What is CTE and What You Can Do About It
If you have ever experienced head trauma personally or witnessed someone else having a traumatic brain injury (TBI), you know how serious the effects of the injury can be. But have you ever wondered what happens when someone experiences multiple injuries to their head?
This is where the term chronic traumatic encephalopathy (CTE) comes into play. CTE is brain damage that occurs because of continued or chronic head traumas. CTE can have significant impacts on an individual’s quality of life, but the good news is there are preventative measures that can be taken.
- Symptoms of CTE: Symptoms can vary depending on the extent of the trauma and which areas of the brain are involved. Symptoms may include- memory loss, mood changes, confusion, and difficulty with thinking and speech.
- Who is at risk for CTE: Populations at risk include athletes, military personnel, and people with a history of repeated head injuries.
- Why early intervention in key: Early intervention is key to preventing significant brain damage.
- Preventative measures for CTE: Current preventive measures include limiting the use of a child’s head in youth sports, educational classes and programs, and research.
- How second impact syndrome relates to CTE: It is thought that athletes who sustain a concussion and return to their sport early are at particularly elevated risk.
Let us dive in so that we can better understand the following:
Here is a list of common symptoms that tend to occur with CTE:
- short-term memory loss
- changes in mood – such as frequent mood swings, depression, and feeling increasingly anxious, frustrated, or agitated
- increasing confusion and disorientation
- difficulty thinking and making decisions
- slurred speech or dysarthria
- significant memory problems
- parkinsonism – including tremor, slow movement, and muscle stiffness
- difficulty eating or swallowing (dysphagia)
Who is at Risk for CTE?
While it is common sense that those who are most likely to encounter head trauma consistently are at the greatest risk for developing CTE, what you may not have realized is how high the risk for experiencing multiple head traumas is within certain populations.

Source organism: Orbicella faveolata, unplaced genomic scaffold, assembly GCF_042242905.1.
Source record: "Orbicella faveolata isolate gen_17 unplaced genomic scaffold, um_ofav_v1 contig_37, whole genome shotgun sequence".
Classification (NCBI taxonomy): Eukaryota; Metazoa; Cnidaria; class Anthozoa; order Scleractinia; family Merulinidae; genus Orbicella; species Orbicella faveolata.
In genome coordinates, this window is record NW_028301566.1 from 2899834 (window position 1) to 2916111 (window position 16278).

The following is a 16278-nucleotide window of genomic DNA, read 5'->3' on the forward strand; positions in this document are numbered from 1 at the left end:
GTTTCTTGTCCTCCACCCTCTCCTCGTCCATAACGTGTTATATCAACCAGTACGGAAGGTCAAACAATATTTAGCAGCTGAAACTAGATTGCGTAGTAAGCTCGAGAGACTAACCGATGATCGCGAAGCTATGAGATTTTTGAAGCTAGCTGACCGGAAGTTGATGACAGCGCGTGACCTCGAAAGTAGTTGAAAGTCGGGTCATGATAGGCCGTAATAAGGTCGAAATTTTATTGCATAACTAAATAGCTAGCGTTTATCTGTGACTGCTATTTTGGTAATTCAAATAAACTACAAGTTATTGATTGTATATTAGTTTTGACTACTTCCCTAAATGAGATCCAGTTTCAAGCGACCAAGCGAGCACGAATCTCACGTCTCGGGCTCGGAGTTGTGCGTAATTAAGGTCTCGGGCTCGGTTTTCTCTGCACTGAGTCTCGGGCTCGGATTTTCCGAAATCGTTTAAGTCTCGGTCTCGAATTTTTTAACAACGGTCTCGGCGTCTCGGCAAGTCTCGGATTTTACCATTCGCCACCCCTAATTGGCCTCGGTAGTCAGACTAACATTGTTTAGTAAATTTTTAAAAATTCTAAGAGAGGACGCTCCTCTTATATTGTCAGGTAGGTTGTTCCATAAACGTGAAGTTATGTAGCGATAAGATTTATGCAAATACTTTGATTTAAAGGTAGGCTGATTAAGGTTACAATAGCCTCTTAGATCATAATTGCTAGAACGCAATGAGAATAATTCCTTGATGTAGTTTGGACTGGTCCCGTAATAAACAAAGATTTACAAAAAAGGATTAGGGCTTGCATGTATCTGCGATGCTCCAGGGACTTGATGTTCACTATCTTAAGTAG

Athletes are at particular risk for CTE, especially if they have a history of repetitive mild traumatic brain injuries (i.e., concussions). Those who participate in contact sports like boxing, American football, soccer, and rugby are more likely to be exposed to head trauma consistently.
Another group at risk for diagnosed CTE are military veterans with a history of repeated head traumas. Head trauma occurs most commonly in this population secondary to blast injuries out in the field.
The other group that is important to consider when it comes to CTE are people with a history of repeated head injuries from either being a victim of recurring assault, self-injury, or those who have poorly controlled epilepsy that results in head trauma.
Early Interventions is Key
Early intervention is key to preventing significant brain damage. With correct and quick interventions, we are more likely to be able to prevent long term symptoms. This will help protect brain and body function to reduce the overall impact of the injury.
A good example of someone who did not receive early interventions is NFL player Antonio Brown. Because of his multiple blows to the head, he now experiences increased mood swings, uncharacteristic overreactions, and snappy behavior.
The positive aspect when it comes to CTE is there are measures we can take to prevent it in the first place.
Some of the current preventative measures for CTE are:
- Limiting kids heading the ball in soccer. Youth and high school soccer have put regulations on leagues where you cannot head the ball until you are over 10 years old. More education has been put into place for coaches as well to educate them on proper form with heading to limit concussions.
- Heads up football classes. This is a program that was created for youth football that educates on components such as concussion awareness, heat preparation/hydration, sudden cardiac arrest, equipment fitting, and heads up tackling to improve player safety.
- NFL funding research for CTE. The NFL is contributing around 10 million dollars a year to research CTE.
Second Impact Syndrome and CTE
Another significant risk factor for developing CTE is second impact syndrome. Second impact syndrome (SIS), also known as repetitive head injury syndrome, is a condition in which an individual experiences a second head injury before complete recovery from the initial head injury.
It is thought that athletes who sustain a concussion and return to their sport early are at particularly elevated risk. Therefore, it is essential to educate parents and coaches about how to recognize the signs of concussions and make sure that athletes do not return to play too soon. If second impact syndrome occurs, the athlete will rapidly develop an altered mental status and a loss of consciousness within seconds to minutes of the second hit. This has the potential to result in a catastrophic neurological injury.
Physical Therapists are here to help
An acquired brain injury is scary. Skilled physical therapists are here to make sure you get the care you need quickly and walk alongside you on your journey to recovery. Therapy programs for head injury include assessment and treatment. Cognition, balance, the vestibular system, and the muscle and skeletal systems should all be evaluated.
If you want to optimize your recovery after experiencing head trauma, schedule an appointment with a trained physical therapist who can help guide you back to feeling like your old self again!